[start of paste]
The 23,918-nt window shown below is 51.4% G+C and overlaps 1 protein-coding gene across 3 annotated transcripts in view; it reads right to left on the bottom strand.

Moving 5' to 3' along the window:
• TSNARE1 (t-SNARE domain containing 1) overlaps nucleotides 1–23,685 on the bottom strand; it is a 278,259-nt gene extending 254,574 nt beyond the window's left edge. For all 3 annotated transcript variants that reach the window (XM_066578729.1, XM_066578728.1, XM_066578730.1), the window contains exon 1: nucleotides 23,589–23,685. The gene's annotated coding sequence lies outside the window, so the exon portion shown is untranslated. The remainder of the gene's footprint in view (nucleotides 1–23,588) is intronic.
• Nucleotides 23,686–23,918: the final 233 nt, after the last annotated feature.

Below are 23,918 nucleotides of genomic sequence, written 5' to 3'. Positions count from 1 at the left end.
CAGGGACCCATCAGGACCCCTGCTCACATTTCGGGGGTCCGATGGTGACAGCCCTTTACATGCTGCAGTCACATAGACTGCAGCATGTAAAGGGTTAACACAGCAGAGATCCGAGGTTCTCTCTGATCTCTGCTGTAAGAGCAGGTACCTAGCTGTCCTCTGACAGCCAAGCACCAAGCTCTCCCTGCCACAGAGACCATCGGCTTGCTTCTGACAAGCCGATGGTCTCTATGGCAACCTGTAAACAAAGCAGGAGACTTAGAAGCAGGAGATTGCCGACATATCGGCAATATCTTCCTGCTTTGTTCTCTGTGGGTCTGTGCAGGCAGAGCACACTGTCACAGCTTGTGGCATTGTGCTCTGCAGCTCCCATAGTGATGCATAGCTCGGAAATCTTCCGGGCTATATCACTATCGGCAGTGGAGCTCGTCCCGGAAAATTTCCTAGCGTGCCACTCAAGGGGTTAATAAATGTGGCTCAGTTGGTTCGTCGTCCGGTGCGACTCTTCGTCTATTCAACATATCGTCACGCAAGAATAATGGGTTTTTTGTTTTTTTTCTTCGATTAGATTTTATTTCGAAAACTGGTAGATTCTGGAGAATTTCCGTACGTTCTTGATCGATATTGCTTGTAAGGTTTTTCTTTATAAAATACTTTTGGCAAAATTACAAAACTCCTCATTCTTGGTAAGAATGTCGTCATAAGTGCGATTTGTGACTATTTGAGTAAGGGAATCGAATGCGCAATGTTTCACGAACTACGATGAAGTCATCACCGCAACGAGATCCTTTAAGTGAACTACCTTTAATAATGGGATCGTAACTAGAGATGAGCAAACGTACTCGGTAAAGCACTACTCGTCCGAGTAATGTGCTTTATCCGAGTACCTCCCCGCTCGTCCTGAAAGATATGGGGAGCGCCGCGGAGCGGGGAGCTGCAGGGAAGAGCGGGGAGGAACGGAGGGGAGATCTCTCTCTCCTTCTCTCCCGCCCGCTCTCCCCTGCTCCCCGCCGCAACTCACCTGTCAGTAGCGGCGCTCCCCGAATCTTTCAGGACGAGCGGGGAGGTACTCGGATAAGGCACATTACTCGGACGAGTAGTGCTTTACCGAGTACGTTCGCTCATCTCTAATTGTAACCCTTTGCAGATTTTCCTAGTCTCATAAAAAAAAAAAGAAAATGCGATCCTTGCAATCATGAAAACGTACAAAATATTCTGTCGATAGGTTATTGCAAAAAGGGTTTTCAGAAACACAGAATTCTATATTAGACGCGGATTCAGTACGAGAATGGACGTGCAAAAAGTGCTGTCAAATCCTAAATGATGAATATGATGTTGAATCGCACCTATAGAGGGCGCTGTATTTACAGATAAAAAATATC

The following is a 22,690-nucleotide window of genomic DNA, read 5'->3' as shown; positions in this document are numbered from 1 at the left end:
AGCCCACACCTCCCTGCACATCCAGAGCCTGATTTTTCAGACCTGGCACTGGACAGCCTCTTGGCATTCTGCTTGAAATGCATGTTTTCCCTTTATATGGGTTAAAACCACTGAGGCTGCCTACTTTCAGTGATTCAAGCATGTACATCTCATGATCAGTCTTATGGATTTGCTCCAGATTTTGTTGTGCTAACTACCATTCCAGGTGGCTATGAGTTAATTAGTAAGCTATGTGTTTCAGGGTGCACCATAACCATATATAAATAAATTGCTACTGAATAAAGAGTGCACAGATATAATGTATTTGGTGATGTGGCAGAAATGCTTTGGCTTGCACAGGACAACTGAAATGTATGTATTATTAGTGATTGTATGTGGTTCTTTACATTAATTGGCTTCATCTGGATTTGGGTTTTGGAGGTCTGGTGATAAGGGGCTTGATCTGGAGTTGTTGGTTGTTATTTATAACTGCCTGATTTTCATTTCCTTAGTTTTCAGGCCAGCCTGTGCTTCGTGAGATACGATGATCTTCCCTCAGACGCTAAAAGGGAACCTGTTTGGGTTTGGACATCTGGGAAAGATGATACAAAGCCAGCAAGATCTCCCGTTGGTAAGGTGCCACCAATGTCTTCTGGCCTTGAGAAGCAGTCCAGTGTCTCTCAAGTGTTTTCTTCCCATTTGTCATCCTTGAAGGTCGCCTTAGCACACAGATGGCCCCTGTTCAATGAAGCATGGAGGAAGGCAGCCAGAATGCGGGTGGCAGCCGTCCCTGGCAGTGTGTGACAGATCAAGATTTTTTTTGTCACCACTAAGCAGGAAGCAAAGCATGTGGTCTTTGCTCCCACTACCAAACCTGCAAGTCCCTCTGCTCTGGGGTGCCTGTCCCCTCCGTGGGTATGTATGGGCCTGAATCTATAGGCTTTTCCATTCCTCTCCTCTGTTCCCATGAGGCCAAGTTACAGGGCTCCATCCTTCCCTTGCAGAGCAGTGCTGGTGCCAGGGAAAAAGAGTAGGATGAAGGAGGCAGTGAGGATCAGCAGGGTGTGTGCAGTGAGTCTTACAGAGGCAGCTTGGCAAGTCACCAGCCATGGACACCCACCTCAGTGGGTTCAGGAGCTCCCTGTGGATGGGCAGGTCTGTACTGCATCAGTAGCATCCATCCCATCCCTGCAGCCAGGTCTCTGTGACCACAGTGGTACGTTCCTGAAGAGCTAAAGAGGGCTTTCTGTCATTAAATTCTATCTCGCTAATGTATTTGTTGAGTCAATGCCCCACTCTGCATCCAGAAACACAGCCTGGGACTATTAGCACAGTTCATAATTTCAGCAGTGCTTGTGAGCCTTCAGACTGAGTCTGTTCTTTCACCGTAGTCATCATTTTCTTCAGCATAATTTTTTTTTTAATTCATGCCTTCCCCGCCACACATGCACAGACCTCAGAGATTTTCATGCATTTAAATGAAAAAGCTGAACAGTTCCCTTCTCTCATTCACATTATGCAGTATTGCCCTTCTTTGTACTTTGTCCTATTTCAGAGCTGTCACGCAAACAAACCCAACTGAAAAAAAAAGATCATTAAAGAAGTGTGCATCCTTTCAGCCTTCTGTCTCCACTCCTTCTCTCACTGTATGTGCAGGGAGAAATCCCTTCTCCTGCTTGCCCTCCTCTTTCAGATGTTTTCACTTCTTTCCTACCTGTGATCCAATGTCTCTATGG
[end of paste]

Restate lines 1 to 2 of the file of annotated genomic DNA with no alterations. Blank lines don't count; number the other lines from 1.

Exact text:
The 23,918-nt window shown below is 51.4% G+C and overlaps 1 protein-coding gene across 3 annotated transcripts in view; it reads right to left on the bottom strand.

Moving 5' to 3' along the window: